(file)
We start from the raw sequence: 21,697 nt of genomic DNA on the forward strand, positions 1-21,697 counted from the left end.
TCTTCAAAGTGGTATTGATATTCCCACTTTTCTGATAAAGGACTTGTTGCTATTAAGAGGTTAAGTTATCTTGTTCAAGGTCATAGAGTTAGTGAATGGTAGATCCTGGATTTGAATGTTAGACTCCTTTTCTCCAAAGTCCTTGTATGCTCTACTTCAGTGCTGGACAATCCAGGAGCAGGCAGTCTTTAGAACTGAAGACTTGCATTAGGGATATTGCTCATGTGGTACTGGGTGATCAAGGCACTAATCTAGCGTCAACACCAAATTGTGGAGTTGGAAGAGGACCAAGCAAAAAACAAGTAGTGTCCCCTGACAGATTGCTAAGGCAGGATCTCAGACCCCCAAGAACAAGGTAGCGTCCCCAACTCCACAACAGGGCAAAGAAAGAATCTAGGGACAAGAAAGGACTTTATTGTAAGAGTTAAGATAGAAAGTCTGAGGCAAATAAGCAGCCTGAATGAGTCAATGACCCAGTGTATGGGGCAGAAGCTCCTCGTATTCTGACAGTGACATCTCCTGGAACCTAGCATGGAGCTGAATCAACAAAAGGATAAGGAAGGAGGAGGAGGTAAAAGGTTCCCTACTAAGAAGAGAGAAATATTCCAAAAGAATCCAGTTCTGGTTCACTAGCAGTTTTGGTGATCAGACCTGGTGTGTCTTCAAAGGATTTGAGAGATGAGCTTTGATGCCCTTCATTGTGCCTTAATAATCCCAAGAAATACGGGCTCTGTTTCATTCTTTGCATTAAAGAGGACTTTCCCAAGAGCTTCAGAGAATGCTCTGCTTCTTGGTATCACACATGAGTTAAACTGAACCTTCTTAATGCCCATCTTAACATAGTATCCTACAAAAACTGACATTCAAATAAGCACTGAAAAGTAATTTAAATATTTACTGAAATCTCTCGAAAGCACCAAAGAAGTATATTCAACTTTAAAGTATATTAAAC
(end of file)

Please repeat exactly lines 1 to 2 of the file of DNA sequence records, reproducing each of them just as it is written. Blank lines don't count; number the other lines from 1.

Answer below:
We start from the raw sequence: 21,697 nt of genomic DNA on the forward strand, positions 1-21,697 counted from the left end.
TCTTCAAAGTGGTATTGATATTCCCACTTTTCTGATAAAGGACTTGTTGCTATTAAGAGGTTAAGTTATCTTGTTCAAGGTCATAGAGTTAGTGAATGGTAGATCCTGGATTTGAATGTTAGACTCCTTTTCTCCAAAGTCCTTGTATGCTCTACTTCAGTGCTGGACAATCCAGGAGCAGGCAGTCTTTAGAACTGAAGACTTGCATTAGGGATATTGCTCATGTGGTACTGGGTGATCAAGGCACTAATCTAGCGTCAACACCAAATTGTGGAGTTGGAAGAGGACCAAGCAAAAAACAAGTAGTGTCCCCTGACAGATTGCTAAGGCAGGATCTCAGACCCCCAAGAACAAGGTAGCGTCCCCAACTCCACAACAGGGCAAAGAAAGAATCTAGGGACAAGAAAGGACTTTATTGTAAGAGTTAAGATAGAAAGTCTGAGGCAAATAAGCAGCCTGAATGAGTCAATGACCCAGTGTATGGGGCAGAAGCTCCTCGTATTCTGACAGTGACATCTCCTGGAACCTAGCATGGAGCTGAATCAACAAAAGGATAAGGAAGGAGGAGGAGGTAAAAGGTTCCCTACTAAGAAGAGAGAAATATTCCAAAAGAATCCAGTTCTGGTTCACTAGCAGTTTTGGTGATCAGACCTGGTGTGTCTTCAAAGGATTTGAGAGATGAGCTTTGATGCCCTTCATTGTGCCTTAATAATCCCAAGAAATACGGGCTCTGTTTCATTCTTTGCATTAAAGAGGACTTTCCCAAGAGCTTCAGAGAATGCTCTGCTTCTTGGTATCACACATGAGTTAAACTGAACCTTCTTAATGCCCATCTTAACATAGTATCCTACAAAAACTGACATTCAAATAAGCACTGAAAAGTAATTTAAATATTTACTGAAATCTCTCGAAAGCACCAAAGAAGTATATTCAACTTTAAAGTATATTAAAC